Doers of the Word

 I suspect that you haven’t heard many sermons on this passage. I’ve preached more than 840 sermons, but in my files are only two based on James. My bias is probably typical among mainline Protestants, whose theology bears the strong imprint of Martin Luther. As you may recall, Luther called the Letter of James an epistle of straw, and thought it best to relegate it to a dark corner of the Christian canon.  Luther’s strong feelings against James were rooted in his unique experience: for years, he tried to earn God’s favor, eventually coming to the realization that the heart of the gospel is salvation by grace through faith alone, that God’s favor is never earned, and always a gift.  We who are in the Protestant tradition tend to be suspicious of a theology that might take too much pride in human achievement. So we have focused more on the New Testament letters of Paul, and less on the one by James.

 Yet, there are good reasons to pay attention to James. The first is the possibility that James was the biological brother of Jesus, the same James who was the head of the Church at Jerusalem. In the early Church, scholars like St. Jerome and St. Augustine said that this letter accurately reflects the teachings of James, and, therefore, is another important voice in the collective apostolic witness to the good news that God proclaimed through Christ. Another good reason to pay attention to James is the fact that the content of his proclamation is consistent with other portions of Scripture. When James says, “be doers of the Word,” I think we hear the echo of Jesus, who said things like “Everyone then who hears these words of mine and acts on them will be like a wise man who built his house on rock.” If we were to excise James from the Bible based on his emphasis upon ethics, then we would have to consider cutting out Matthew, the prophets, and a good portion of the Law, too. Through the centuries, the Church has returned to James repeatedly as a sort of measuring tool that tells us something about the quality of faith.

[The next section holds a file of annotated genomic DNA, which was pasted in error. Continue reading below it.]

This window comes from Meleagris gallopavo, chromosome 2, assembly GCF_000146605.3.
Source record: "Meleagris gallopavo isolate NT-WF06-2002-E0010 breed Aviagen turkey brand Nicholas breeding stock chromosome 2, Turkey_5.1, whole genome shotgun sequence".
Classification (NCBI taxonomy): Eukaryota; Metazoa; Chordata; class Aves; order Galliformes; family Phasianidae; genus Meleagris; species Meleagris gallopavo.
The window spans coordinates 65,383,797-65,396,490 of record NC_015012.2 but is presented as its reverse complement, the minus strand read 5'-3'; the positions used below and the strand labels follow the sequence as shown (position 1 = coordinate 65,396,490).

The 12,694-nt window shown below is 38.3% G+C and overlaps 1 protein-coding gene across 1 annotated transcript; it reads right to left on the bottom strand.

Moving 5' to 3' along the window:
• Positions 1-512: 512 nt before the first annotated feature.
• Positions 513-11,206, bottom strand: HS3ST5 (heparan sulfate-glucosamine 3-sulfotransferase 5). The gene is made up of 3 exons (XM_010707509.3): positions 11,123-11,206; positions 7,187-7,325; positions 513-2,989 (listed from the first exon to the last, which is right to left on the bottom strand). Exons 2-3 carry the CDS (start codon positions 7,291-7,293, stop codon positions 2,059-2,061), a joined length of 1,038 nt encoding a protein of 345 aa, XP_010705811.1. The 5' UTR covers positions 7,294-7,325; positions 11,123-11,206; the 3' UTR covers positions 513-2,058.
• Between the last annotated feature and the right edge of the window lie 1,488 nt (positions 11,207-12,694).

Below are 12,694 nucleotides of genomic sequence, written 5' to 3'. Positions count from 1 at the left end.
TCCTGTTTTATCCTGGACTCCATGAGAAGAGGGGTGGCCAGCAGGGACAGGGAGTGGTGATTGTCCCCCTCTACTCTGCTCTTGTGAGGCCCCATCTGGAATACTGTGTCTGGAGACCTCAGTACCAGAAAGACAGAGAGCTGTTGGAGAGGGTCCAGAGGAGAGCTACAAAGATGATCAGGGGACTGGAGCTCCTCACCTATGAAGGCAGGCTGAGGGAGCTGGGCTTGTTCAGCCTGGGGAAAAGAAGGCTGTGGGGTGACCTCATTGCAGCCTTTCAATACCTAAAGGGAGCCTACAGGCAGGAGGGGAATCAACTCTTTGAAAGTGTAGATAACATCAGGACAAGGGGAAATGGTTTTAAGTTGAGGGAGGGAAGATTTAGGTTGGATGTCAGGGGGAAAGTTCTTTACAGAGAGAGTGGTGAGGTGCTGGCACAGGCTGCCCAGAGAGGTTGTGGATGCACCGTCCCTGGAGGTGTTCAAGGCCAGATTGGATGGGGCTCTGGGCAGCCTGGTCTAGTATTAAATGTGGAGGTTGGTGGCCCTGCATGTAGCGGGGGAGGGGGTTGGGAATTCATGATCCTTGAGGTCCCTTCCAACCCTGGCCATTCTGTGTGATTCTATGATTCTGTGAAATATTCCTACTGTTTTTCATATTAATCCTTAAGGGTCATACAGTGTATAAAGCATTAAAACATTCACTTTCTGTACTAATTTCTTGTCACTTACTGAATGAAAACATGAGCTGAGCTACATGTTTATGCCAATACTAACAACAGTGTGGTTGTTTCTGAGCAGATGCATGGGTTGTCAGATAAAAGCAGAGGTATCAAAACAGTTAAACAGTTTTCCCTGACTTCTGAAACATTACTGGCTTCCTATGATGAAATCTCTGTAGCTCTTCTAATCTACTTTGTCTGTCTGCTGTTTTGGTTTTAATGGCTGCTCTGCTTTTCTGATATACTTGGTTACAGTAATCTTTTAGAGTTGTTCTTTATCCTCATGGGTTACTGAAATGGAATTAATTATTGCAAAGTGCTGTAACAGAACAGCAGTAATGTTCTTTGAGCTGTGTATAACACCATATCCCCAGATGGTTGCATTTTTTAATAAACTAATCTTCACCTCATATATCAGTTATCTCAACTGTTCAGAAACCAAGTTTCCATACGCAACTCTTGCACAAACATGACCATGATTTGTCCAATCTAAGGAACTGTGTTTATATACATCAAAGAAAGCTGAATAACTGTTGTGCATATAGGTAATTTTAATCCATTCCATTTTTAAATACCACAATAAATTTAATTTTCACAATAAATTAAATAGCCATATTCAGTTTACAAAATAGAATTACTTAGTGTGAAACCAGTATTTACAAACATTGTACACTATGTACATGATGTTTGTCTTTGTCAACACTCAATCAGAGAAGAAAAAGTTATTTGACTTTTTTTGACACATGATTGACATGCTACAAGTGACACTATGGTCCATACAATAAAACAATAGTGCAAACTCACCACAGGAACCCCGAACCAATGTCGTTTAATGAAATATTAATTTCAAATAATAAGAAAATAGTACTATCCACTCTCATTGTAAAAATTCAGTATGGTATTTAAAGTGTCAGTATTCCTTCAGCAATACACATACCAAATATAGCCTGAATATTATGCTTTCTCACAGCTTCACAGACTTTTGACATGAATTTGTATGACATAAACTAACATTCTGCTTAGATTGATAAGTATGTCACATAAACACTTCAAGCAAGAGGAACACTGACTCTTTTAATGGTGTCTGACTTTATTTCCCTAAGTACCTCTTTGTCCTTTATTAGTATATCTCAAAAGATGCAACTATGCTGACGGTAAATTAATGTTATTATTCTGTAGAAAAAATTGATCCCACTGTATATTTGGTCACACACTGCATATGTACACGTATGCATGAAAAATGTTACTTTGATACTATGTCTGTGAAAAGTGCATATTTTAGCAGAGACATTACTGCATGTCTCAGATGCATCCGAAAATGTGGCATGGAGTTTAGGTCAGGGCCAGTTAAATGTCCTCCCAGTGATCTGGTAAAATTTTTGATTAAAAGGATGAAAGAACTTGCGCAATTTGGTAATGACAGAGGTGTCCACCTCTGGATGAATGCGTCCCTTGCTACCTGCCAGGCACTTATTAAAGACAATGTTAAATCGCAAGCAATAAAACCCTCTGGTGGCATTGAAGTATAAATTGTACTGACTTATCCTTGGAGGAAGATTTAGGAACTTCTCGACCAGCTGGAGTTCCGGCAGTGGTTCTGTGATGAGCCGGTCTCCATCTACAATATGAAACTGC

For James, the quality of faith has much to do with our relationships to other people. During the course of writing the letter, he turns his attention to fair and compassionate treatment of the poor, wisdom displayed by careful use of words, and humility proven through a gentle spirit of peacemaking. Our text today contains a very simple and direct admonition to be doers of the word, not just hearers of it. In context, “doing” the word is a public rather than private expression of faith. It begins with acts of devotion, but must proceed to acts of service.

 You might remember an old marketing campaign by Nike, the company that makes athletic shoes and apparel.  For years, the Nike marketing department said “Just Do It.” Don’t talk about exercising, the advertisements told us. Don’t become a couch potato watching others practice a sport for you.  Get off the couch, get into the action, and just do it.  James is saying something similar: don’t let others live out religion while you observe. When it comes to practicing what Jesus preaches, “Just do it.”

 Next Sunday marks the milestone at which we pass into the busy season of a new program year, and at this time of year there are many ways we can just do it, and become more active doers of the word. 

 You might consider involvement in the outreach ministries of this congregation. Historically, members of this congregation have been especially active in the Glen-Ed Pantry: members of its board, volunteers at its site, participants in the preparation and distribution of a monthly sandwich night. They’ve been especially active as volunteers for Faith-in-Action, a local ministry that provides transportation and in-home assistance for seniors and special needs individuals. Several years ago, volunteers from this congregation worked with District 7 to implement a mentoring program for at-risk students next door at Columbus Elementary. These are just three examples of a couple dozen available avenues of mission outreach.